Is Ibogaine a wonder cure for a myriad of addictions? Why has seemingly no one heard of Ibogaine? Why is it not legal in the United States?
The History Of Iboga
Iboga was first discovered in western central Africa by the pygmies. They used it for its hallucinogenic and healing properties and spread the knowledge to others including the people of Gabon where it is still used in their Bwiti practice as a way to evoke the spirits of their ancestors and to heal.
Iboga made its way to the west in the mid1800s. In 1901 two French scientists extracted the main alkaloid from the plant and called it Ibogaine. It was formatted into a prescription drug, Lambarene, and prescribed as a neuromuscluar stimulant to combat fatigue and depression.
Ibogaine’s addiction treatment effectiveness was realized by Howard Lotsof in 1962. Lotsoff, at that time a heroin addict, took Ibogaine as a recreational drug. He realized that once the effects of Ibogaine wore off that he had no desire to use heroin or cocaine and he was not suffering any withdrawal symptoms. He spent many years helping others recover from addiction and working towards making Ibogaine a mainstream addiction treatment.
In much of the world Ibogaine is an unlicensed, unrestricted, experimental medication and is used successfully to treat many addictions. The US rated it as a schedule 1 drug in the 1967 due to its hallucinogenic properties, and although clinical trials have been approved since then funding for research continues to be an issue. There are several reasons cited for the lack of research and federal approval all of which are financial and have nothing to do with helping people or the effectiveness of this medicine.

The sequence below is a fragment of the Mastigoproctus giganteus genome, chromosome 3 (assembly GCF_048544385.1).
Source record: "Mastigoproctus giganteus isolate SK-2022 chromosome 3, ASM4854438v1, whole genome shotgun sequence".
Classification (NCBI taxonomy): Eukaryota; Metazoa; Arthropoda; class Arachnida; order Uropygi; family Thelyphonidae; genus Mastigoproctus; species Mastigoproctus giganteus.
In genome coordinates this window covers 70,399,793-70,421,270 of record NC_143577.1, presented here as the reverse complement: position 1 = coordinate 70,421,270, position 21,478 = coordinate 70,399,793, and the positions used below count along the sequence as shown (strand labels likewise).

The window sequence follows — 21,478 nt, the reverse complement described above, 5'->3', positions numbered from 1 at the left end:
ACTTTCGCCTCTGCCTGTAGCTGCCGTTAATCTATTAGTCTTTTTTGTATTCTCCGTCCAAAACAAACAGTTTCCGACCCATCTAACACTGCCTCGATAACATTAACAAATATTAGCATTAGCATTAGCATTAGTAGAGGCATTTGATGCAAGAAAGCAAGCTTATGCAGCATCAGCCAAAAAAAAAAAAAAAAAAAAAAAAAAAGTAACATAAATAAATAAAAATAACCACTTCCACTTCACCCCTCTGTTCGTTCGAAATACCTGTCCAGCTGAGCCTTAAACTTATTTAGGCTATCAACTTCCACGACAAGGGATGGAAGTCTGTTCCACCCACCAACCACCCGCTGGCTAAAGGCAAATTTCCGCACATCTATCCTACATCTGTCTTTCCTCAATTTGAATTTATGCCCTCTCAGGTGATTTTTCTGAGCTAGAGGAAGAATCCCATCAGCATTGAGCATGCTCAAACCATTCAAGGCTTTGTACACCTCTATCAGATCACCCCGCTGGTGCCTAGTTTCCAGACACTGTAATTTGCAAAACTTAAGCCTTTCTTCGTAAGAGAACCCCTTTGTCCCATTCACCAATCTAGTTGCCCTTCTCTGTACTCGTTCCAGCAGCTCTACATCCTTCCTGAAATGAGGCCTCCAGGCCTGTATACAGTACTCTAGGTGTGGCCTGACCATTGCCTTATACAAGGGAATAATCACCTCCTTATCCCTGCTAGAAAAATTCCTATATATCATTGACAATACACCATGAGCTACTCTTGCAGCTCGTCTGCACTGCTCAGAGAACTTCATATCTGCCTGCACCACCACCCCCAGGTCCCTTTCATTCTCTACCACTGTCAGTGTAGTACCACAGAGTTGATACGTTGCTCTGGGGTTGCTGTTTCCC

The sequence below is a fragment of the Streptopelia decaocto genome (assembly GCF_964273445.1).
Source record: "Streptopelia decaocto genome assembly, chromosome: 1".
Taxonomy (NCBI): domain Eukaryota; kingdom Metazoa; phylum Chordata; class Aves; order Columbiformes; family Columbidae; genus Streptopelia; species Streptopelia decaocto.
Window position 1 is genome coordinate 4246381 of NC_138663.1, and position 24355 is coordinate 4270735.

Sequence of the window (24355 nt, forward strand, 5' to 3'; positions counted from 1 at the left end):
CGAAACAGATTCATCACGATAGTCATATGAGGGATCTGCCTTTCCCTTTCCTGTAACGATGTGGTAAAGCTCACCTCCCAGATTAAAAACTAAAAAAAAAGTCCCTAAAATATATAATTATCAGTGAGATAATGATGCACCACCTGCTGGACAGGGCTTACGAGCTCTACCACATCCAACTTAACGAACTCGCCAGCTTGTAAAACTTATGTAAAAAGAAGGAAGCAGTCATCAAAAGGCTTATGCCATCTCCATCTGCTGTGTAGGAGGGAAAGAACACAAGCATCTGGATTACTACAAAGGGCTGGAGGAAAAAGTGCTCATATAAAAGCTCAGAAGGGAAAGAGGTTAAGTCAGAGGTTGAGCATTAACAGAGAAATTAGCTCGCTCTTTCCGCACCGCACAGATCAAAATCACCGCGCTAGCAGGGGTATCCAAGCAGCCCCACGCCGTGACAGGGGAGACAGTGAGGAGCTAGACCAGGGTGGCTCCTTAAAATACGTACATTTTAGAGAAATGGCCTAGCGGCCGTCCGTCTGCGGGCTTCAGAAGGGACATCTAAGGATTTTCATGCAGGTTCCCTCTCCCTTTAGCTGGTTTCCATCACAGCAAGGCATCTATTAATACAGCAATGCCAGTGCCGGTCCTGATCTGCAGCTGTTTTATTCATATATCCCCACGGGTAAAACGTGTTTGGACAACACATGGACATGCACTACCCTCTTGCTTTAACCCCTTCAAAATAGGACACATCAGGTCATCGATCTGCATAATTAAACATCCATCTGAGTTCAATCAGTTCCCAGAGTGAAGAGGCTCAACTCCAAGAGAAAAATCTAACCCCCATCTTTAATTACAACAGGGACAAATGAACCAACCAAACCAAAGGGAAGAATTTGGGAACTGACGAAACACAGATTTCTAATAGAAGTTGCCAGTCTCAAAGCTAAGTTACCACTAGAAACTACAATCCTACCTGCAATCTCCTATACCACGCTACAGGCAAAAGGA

One of the reasons is that, as a plant, Ibogaine cannot be patented so pharmaceutical companies are unwilling to invest due to the limited return on their investment.
Another reason is that Ibogaine is so effective that it usually only needs to be taken once – so there is no long term “customer”. Currently addicts are prescribed Methadone, Subutex and/or Suboxone. Often these drugs are more difficult to withdraw from that heroin as they can include up to 35 weeks of withdrawal symptoms. A traditional US clinic receives approximately $24,000 per individual per year for suppling daily Methadone doses and approximately $5000 per year for Suboxone treatment. In 2016 40% of all U.S. Opioid overdose deaths involved a prescription opioid. More than 46 people died every day from overdoses involving prescription opioids. The most common drugs involved in prescription Opioid overdose deaths are Methadone, Oxycodone (such as OxyContin®) and Hydrocodone (such as Vicodin®) Rehab centers range from $15,000 to $70,000 for a 30 day treatment and have very low success rates resulting in additional treatments being needed. Obviously, there is much money to be made using the currently approved treatments.